These are just some recommendations and tips. I don’t practice as much now but can recall how difficult it can be in the clinic and realize that things are rarely ideal and we all have our limits. However, if you consider some of these basic principles and perspectives, it helps make difficult situations a bit less stressful when they do occur.

 

(Image courtesy of Gomerblog.com)

Introduction

This summer I am working on developing brief videos (5-6min) which will offer summaries on current evidence regarding topics related to rehabilitation as well as reviews on new publications as they come out. The working title is “Rehab Reviews”. The goal will be to cover the full spectrum of rehabilitation. Therefore, I will also be reaching out to experts for reviews on topics that escape my area of expertise.

Many clinicians have both limited access to journals and time to read them. I feel this platform will improve access to evidence while also making it more consumable. Please feel free to share with your colleagues and to comment or message me with topics you would like to have discussed.

These videos will remain publicly accessible through our YouTube Channel  “PTReviewer” and free of cost. Each video post will also include an outline, a link to the pubmed search link and references for those who wish to read further. More details will be coming in the next few weeks. This should be a lot of fun! Together let’s ‪#‎solvePT‬!!!

On Truth (Quick Post)

truth

 

I came across this photo earlier and after viewing some discussions regarding EBP I decided to write a brief post on it.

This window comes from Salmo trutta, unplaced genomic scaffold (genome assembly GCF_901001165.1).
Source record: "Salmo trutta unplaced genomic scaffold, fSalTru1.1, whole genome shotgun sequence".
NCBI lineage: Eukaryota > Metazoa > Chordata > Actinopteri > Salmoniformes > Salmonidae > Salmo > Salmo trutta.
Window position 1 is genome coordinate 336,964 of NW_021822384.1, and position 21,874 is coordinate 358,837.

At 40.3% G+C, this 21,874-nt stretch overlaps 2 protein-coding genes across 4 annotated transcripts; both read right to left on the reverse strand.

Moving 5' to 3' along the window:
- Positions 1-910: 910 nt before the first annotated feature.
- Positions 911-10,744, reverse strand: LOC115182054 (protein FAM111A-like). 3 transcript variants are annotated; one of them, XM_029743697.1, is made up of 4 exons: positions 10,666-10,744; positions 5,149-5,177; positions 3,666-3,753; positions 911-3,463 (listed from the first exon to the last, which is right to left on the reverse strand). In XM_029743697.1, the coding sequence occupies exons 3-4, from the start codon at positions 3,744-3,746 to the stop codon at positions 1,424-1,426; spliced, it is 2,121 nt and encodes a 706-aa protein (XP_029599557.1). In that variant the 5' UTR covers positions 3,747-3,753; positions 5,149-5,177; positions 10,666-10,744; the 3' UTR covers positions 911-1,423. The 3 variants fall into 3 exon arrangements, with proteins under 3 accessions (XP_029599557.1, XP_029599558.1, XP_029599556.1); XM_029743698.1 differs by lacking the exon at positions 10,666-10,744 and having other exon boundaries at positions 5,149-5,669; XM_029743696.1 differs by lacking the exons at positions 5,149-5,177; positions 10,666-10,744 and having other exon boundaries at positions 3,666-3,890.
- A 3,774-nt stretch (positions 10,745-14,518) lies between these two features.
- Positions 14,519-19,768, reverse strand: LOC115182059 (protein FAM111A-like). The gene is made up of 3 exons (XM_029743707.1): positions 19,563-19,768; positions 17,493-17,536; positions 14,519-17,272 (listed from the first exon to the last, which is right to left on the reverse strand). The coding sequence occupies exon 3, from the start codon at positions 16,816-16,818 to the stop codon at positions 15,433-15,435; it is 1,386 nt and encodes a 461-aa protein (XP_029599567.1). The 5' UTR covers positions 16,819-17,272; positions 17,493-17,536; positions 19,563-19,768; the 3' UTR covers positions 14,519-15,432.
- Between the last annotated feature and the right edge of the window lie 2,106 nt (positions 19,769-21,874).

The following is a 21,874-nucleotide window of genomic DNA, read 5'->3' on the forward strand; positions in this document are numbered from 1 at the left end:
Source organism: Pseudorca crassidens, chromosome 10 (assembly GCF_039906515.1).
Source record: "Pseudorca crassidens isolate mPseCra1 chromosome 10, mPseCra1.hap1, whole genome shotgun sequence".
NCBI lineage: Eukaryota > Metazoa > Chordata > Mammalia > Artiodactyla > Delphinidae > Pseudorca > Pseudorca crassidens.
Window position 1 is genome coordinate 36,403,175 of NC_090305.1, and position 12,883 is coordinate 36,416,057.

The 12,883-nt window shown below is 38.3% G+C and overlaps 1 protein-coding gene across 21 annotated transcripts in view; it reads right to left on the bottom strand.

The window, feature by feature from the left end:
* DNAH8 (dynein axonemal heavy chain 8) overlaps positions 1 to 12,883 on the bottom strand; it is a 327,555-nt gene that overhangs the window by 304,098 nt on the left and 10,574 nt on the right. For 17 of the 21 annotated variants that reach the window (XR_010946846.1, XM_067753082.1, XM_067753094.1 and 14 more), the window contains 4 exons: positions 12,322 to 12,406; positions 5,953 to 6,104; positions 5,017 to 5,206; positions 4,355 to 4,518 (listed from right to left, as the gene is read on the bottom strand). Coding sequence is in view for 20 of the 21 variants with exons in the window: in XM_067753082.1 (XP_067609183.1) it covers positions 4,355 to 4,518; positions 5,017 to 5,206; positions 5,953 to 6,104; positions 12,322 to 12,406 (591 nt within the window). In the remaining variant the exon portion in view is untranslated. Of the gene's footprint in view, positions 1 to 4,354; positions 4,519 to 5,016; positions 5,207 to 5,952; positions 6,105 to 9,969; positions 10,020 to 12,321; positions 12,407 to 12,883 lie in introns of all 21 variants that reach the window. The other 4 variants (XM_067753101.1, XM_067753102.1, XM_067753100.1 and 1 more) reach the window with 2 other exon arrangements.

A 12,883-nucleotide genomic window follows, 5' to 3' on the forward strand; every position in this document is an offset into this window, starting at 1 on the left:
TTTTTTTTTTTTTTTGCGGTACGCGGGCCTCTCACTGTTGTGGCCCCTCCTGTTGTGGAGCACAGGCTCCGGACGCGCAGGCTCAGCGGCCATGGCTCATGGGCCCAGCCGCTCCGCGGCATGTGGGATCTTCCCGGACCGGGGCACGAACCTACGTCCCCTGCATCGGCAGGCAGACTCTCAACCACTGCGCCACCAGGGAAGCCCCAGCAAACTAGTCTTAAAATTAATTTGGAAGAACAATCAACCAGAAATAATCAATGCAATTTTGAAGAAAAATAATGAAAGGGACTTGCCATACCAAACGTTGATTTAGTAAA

People often attempt to conceptualize and understand complex topics to fit their world view and biases. This is human nature; as it is difficult to deconstruct information and assess it critically while acknowledging and remaining critical of one’s own biases. This is true for both patients and providers. The attainment of truth and knowledge is a difficult task but necessary. However in this current healthcare system untruths, oversimplifications, obfuscations, conflations and care lacking a trace of plausible evidence is reimbursable. Obscure, esoteric and novel (for the sake of being novel) methods and treatments are also easier to market; as are panacea. Imagine the perspective of the patient and their expectations. This is why the guru and missing link nature is so prominent and pervasive, which is not isolated to chiropractic. Until this issue and it’s multiple components is addressed as a society this issue will continue to perpetuate.

 

Simply put: “The truth defies simplicity”